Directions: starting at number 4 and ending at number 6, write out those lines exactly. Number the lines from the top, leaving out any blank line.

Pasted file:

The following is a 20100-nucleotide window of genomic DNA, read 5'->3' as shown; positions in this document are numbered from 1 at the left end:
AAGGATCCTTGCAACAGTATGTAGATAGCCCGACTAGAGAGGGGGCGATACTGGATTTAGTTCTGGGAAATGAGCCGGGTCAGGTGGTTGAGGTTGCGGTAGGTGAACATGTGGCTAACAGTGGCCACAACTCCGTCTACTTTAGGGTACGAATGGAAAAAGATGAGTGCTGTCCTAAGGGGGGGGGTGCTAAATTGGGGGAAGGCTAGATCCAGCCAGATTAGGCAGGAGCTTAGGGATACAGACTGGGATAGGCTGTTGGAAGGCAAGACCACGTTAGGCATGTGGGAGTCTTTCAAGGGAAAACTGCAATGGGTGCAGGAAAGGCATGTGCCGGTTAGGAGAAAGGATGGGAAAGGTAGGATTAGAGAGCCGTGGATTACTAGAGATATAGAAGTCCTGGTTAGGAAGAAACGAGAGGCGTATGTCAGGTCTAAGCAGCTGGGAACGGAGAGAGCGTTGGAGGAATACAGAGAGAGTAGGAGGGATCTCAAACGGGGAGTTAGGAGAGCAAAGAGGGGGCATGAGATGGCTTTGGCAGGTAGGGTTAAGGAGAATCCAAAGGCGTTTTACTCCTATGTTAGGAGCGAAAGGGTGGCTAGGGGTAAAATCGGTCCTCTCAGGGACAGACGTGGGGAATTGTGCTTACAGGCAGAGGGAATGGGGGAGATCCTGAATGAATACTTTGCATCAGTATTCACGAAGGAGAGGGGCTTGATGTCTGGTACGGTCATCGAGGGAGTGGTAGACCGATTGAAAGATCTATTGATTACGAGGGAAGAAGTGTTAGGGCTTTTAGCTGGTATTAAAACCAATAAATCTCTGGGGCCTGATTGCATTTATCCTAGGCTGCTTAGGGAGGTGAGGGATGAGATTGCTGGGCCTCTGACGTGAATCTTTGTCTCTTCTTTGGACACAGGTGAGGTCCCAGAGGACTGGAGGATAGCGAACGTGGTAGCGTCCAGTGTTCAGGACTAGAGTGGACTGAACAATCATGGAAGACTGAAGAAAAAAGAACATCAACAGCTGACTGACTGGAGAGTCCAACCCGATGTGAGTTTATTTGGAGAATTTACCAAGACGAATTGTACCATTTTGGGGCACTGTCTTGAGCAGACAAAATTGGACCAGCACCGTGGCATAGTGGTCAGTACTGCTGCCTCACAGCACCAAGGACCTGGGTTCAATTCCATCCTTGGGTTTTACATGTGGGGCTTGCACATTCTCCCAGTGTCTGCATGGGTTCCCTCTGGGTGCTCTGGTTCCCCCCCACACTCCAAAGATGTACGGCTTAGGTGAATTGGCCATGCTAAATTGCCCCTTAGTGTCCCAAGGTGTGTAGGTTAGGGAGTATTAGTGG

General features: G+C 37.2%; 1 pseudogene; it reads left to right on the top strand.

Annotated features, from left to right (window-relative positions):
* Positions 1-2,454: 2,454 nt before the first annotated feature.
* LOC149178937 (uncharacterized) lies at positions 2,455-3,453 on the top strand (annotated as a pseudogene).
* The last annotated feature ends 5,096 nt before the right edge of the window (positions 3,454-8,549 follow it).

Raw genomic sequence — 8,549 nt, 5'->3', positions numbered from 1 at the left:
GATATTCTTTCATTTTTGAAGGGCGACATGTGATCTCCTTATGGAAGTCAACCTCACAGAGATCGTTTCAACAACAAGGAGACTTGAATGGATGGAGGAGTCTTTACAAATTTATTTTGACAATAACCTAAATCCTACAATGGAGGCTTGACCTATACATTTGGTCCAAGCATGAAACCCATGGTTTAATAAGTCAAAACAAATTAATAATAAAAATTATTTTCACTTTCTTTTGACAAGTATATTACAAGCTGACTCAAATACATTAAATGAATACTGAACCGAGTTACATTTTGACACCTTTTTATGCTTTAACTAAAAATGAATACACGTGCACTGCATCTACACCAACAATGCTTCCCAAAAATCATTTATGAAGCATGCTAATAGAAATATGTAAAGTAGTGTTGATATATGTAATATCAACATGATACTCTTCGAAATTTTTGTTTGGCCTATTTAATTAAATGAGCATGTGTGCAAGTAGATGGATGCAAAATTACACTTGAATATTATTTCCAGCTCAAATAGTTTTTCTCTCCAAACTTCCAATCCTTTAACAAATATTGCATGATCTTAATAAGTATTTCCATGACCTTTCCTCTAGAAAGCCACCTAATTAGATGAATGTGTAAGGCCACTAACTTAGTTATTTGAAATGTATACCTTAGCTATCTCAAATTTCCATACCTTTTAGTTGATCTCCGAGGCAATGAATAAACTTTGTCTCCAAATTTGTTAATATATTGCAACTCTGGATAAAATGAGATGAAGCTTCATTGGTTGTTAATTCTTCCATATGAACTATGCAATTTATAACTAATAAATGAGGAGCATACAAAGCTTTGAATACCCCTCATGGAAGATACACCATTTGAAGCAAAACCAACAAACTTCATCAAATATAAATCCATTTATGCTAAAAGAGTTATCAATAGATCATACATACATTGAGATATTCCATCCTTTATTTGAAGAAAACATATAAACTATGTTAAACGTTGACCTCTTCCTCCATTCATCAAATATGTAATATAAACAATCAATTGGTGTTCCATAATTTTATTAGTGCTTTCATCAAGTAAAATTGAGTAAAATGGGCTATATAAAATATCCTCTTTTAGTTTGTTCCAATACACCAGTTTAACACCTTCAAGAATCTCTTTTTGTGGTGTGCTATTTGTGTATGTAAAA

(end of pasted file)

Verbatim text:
Annotated features, from left to right (window-relative positions):
* Positions 1-2,454: 2,454 nt before the first annotated feature.
* LOC149178937 (uncharacterized) lies at positions 2,455-3,453 on the top strand (annotated as a pseudogene).